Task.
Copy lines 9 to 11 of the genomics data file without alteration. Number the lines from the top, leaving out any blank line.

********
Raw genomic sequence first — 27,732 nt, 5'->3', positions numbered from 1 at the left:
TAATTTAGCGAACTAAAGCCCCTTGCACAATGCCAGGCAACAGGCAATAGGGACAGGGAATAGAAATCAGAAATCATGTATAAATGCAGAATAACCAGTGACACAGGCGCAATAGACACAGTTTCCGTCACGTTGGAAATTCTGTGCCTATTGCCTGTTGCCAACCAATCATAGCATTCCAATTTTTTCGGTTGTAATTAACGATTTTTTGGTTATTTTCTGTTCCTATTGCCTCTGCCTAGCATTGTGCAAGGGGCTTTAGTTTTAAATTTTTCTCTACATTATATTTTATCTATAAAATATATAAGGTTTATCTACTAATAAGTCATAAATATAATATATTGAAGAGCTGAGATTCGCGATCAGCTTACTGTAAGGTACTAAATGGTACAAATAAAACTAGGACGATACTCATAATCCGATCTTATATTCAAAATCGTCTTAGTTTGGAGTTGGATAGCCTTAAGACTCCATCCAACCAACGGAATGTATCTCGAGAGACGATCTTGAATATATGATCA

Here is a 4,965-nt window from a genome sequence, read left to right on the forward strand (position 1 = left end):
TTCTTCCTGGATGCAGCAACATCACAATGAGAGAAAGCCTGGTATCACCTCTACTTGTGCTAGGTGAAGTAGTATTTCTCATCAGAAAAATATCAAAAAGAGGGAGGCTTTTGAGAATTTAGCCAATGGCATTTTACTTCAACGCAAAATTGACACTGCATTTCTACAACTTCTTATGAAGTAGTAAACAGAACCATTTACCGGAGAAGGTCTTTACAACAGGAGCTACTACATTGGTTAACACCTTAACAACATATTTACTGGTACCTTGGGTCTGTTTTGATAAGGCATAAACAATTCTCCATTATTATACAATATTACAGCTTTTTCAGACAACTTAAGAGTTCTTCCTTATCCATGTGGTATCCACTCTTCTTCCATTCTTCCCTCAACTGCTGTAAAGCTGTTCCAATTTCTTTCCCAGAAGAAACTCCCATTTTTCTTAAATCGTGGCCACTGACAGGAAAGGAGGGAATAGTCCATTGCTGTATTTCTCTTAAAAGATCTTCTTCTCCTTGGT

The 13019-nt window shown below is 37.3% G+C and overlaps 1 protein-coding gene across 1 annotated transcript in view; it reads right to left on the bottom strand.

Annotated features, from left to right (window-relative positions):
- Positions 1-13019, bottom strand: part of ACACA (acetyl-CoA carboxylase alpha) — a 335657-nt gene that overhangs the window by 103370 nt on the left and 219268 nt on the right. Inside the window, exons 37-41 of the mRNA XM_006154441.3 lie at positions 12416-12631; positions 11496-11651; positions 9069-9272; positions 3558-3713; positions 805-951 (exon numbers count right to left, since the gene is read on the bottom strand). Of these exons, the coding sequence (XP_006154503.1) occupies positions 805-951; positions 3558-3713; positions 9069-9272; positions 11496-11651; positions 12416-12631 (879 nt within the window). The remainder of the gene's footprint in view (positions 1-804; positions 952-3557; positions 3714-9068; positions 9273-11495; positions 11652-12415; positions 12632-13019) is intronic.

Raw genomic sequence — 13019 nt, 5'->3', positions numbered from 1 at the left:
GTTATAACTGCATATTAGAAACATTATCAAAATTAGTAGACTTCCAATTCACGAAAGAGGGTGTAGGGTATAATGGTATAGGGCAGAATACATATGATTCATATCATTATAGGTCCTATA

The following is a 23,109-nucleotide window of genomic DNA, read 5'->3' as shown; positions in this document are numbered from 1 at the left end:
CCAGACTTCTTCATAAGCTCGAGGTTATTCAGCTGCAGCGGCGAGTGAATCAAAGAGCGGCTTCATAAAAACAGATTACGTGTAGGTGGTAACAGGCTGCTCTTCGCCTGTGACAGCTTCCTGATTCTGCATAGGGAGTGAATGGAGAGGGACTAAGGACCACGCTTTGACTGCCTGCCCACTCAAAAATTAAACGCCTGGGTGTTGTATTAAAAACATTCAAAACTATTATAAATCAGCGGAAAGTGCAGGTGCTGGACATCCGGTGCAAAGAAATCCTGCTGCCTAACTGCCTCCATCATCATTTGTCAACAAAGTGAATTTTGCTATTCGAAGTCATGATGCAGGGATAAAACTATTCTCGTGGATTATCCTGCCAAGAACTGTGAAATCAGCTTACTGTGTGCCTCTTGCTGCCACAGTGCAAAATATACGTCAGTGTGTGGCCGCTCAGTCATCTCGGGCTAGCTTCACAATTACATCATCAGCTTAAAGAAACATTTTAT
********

GTTATAACTGCATATTAGAAACATTATCAAAATTAGTAGACTTCCAATTCACGAAAGAGGGTGTAGGGTATAATGGTATAGGGCAGAATACATATGATTCATATCATTATAGGTCCTATA

The following is a 23,109-nucleotide window of genomic DNA, read 5'->3' as shown; positions in this document are numbered from 1 at the left end:
CCAGACTTCTTCATAAGCTCGAGGTTATTCAGCTGCAGCGGCGAGTGAATCAAAGAGCGGCTTCATAAAAACAGATTACGTGTAGGTGGTAACAGGCTGCTCTTCGCCTGTGACAGCTTCCTGATTCTGCATAGGGAGTGAATGGAGAGGGACTAAGGACCACGCTTTGACTGCCTGCCCACTCAAAAATTAAACGCCTGGGTGTTGTATTAAAAACATTCAAAACTATTATAAATCAGCGGAAAGTGCAGGTGCTGGACATCCGGTGCAAAGAAATCCTGCTGCCTAACTGCCTCCATCATCATTTGTCAACAAAGTGAATTTTGCTATTCGAAGTCATGATGCAGGGATAAAACTATTCTCGTGGATTATCCTGCCAAGAACTGTGAAATCAGCTTACTGTGTGCCTCTTGCTGCCACAGTGCAAAATATACGTCAGTGTGTGGCCGCTCAGTCATCTCGGGCTAGCTTCACAATTACATCATCAGCTTAAAGAAACATTTTAT